Outgoing Chief Information Commissioner Radha Krishna Mathur has said that the Centre did not consult the commission on its proposed amendments to the Right to Information Act, The Hindu reported on Friday.
The Right to Information Act 2005, which aims to increase transparency about the government and increase accountability, mandates a timely response to citizen requests for official information. The government has sought to amend the bill that will allow the Centre powers to determine the tenure and salaries of central and state information commissioners. RTI activists have contended that this would weaken the act by giving the Centre more control over information commissioners.
Mathur, who will retire on Saturday, told the newspaper that the proposed amendments were discussed internally in the commission. “But the Commission has chosen not to take a stand on the proposal,” he said, adding that the government had not consulted the central public authority over the amendments. “We were not asked.”
Mathur said bringing down the strength of the commission will impact the work of the commission and increase pendency. He said the act’s biggest challenge would be the matter of privacy. “The world is moving in both directions,” he told the newspaper. “There is an increasing demand for more privacy and more information. We need to find the right balance. There needs to be a public debate.”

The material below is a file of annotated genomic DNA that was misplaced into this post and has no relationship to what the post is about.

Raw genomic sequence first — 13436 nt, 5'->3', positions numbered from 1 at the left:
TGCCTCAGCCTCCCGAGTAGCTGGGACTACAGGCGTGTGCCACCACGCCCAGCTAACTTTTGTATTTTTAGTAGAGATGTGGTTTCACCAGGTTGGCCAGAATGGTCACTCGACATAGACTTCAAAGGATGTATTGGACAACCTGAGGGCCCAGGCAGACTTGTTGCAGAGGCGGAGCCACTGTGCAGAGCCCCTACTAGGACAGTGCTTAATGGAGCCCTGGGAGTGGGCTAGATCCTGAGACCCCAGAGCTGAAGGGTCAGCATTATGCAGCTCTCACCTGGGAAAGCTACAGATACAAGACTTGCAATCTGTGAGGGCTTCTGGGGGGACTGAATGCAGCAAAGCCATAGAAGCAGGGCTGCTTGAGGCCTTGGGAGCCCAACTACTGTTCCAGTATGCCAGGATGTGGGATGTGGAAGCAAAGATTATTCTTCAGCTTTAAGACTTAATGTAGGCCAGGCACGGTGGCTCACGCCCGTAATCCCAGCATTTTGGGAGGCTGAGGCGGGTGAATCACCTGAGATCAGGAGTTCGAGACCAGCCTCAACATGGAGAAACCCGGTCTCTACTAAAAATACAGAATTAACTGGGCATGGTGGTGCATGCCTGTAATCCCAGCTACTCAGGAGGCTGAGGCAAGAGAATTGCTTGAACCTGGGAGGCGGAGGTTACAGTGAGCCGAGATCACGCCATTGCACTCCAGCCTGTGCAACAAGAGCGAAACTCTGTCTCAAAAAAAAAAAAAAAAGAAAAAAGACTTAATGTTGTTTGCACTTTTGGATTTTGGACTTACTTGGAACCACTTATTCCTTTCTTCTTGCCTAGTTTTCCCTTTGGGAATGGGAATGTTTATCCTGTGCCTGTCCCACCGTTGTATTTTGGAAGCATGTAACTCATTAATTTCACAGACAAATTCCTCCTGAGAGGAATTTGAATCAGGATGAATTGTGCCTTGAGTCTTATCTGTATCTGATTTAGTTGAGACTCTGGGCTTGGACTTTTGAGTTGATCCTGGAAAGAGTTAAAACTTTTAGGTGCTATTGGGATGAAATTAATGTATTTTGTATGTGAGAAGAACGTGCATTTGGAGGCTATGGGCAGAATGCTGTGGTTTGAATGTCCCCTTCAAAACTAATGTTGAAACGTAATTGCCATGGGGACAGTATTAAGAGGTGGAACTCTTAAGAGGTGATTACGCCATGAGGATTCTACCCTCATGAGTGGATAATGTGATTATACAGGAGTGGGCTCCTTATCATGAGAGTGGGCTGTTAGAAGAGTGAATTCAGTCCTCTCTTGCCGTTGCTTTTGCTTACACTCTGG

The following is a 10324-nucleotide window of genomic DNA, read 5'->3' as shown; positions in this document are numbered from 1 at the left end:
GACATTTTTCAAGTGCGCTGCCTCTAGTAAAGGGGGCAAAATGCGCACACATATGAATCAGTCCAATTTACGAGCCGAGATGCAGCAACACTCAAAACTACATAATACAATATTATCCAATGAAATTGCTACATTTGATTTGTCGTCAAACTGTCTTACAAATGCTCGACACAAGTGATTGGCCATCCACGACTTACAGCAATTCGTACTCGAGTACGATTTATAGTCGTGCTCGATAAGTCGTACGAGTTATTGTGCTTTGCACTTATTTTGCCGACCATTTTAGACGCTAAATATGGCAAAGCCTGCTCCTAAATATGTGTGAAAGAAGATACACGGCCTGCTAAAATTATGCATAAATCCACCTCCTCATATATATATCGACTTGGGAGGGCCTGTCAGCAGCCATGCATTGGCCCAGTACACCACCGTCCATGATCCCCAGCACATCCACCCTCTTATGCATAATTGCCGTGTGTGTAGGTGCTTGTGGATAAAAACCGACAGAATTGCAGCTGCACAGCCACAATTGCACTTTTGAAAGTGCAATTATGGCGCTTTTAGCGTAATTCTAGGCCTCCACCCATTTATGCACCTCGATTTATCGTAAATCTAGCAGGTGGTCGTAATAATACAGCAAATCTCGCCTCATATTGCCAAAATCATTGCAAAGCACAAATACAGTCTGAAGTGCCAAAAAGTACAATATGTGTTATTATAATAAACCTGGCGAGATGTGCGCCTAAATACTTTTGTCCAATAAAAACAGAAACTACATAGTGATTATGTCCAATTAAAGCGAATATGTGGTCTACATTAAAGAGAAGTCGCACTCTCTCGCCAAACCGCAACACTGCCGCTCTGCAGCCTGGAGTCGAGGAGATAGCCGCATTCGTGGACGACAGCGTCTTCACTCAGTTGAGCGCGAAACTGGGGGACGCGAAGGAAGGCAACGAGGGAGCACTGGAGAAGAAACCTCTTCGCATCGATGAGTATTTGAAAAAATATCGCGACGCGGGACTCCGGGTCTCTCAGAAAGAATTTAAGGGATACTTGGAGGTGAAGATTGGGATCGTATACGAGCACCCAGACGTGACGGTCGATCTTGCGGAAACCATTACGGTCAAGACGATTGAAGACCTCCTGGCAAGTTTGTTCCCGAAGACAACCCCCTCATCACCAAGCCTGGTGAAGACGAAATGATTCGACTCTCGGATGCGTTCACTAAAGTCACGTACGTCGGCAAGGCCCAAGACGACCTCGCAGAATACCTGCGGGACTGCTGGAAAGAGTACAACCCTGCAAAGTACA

Last month, Central Information Commissioner Sridhar Acharyulu had opposed the proposed changes in the act. “The amendments proposed by the central government in the RTI Act, verily mitigate the power of the commission. By amending the existing act, the government is trying to reduce the status and the power of the central information commission,” he had said, according to the Hindustan Times.